As their home state of Florida began to lose its unique appeal, along with the rural landscapes they once cherished, Paul and Linda Fleming decided to move. “We chose the New River Valley for its natural beauty, pleasant people and Virginia Tech,” Paul relates. “The school had the best reputation in the southeast for computer engineering, which just happened to be what interested our two sons, Todd and Brett.”
Creativity runs deep among them, and the family of four designed and built their house on 32 isolated hilltop acres of woods and fields with nice views. “Since we owned a construction company in Florida, we were able to complete 90 percent of the work ourselves, hiring only one carpenter to help with the framework,” Linda explains. “Our intention was not to build a dream house but to live simply in a rural mountain setting. Every decision about the house and property was guided by our respect for this inspiring place, its history and the views.”
Linda was the home’s designer and drafter, Paul the engineer, and the family of four comprised the labor force. They came to the area in June of 1991 and moved into their new abode in September. Along the way, they saved an old log cabin built in 1850 which was slated for a planned burn. It houses Paul’s extensive woodworking shop from which he milled most the trim work in the house.
Linda designed the landscape to be simple, flowing gently into the natural surroundings. Abundant flowers and vegetables proliferate through three seasons, and her timber frame potting shed, built by Paul as an anniversary present, is used for seed starting, record keeping and tool storage. The adorable white cottage is a detached garage designed to convert to living quarters if necessary.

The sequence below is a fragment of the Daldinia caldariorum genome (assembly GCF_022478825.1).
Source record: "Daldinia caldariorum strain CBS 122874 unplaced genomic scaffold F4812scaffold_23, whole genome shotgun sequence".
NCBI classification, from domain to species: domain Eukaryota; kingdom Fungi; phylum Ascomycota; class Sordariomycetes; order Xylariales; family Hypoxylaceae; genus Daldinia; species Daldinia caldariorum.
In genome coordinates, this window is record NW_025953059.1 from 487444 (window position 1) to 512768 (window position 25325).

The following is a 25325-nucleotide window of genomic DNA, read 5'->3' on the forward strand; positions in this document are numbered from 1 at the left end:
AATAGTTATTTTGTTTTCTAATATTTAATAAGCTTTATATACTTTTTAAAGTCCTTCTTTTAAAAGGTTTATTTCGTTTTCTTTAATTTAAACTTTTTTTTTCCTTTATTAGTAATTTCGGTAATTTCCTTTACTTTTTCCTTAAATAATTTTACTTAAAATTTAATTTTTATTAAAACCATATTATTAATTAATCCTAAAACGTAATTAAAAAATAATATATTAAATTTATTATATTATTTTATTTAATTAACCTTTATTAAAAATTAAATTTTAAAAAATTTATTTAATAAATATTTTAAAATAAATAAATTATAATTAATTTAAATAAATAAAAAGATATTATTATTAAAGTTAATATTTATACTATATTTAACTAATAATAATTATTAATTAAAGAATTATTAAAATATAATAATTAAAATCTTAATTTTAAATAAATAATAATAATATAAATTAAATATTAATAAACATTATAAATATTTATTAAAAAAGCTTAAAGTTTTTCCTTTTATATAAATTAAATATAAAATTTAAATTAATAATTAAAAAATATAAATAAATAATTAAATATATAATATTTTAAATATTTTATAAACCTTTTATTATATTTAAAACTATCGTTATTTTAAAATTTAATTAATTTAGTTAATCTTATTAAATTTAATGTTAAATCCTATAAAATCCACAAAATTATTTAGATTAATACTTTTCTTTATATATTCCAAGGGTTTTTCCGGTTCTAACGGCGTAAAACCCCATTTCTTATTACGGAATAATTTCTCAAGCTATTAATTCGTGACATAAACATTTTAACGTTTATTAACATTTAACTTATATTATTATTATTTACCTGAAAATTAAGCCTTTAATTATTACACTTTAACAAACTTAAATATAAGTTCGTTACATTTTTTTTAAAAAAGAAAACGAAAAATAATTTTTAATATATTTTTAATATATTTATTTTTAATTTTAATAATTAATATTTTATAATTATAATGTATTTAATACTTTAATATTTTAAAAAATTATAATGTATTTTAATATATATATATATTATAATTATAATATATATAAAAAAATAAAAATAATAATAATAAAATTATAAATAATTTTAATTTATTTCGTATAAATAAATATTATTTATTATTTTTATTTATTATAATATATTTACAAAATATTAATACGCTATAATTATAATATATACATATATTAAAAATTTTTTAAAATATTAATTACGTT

Garden edibles serve as their main source for fresh, canned and frozen organic produce, sustaining the couple throughout the year. Todd and Brett have moved out, of course, but they live and work in the NRV and are both VT alums. Their rooms upstairs have served as teen bedrooms, offices, drafting space and guest accommodations.
“Our hope is that our farmhouse would sit gently on the land in the way farmhouses are supposed to,” Paul states. “Because it is situated central to the property and we don’t have passing traffic, it was designed so landscape features can seen from inside the house. It is wonderful to look outside in winter at the quaint little buildings, fences and paths.”
The 2-story home features a glorious open concept main floor with a cathedral ceiling, copious windows and Brazilian teak floors. No one is left out of the conversation for its seamless space loosely defined by furniture placement. A charming sitting room, office and the master bedroom are also on the first floor, and the wood burning fireplace has been converted to gas. The paint is creamy with a hint of moss, and Linda says the idea for that choice was so it would not compete with what they see through the windows.
“The base of the kitchen island is oak that was harvested from trees downed in an ice storm,” Paul points out. “Linda and I built and carved it. The stove countertop edge and corbels are walnut from another ice storm casualty, as is the base of support posts, the sink drain board and many of the window sills. The tile around the stove is black granite.”
The Fleming property is a little hamlet unto itself with all the tranquility and rural retreat qualities they desired. It’s been a labor of love to develop and maintain the grounds embracing the natural contours of the land. Their conscientious attention to detail resulted in a simple yet sophisticated house in a lovely, natural environment, and there is not one single thing they would have done differently in hindsight.
Text by Joanne M. Anderson | Photos by Tom Wallace♦ End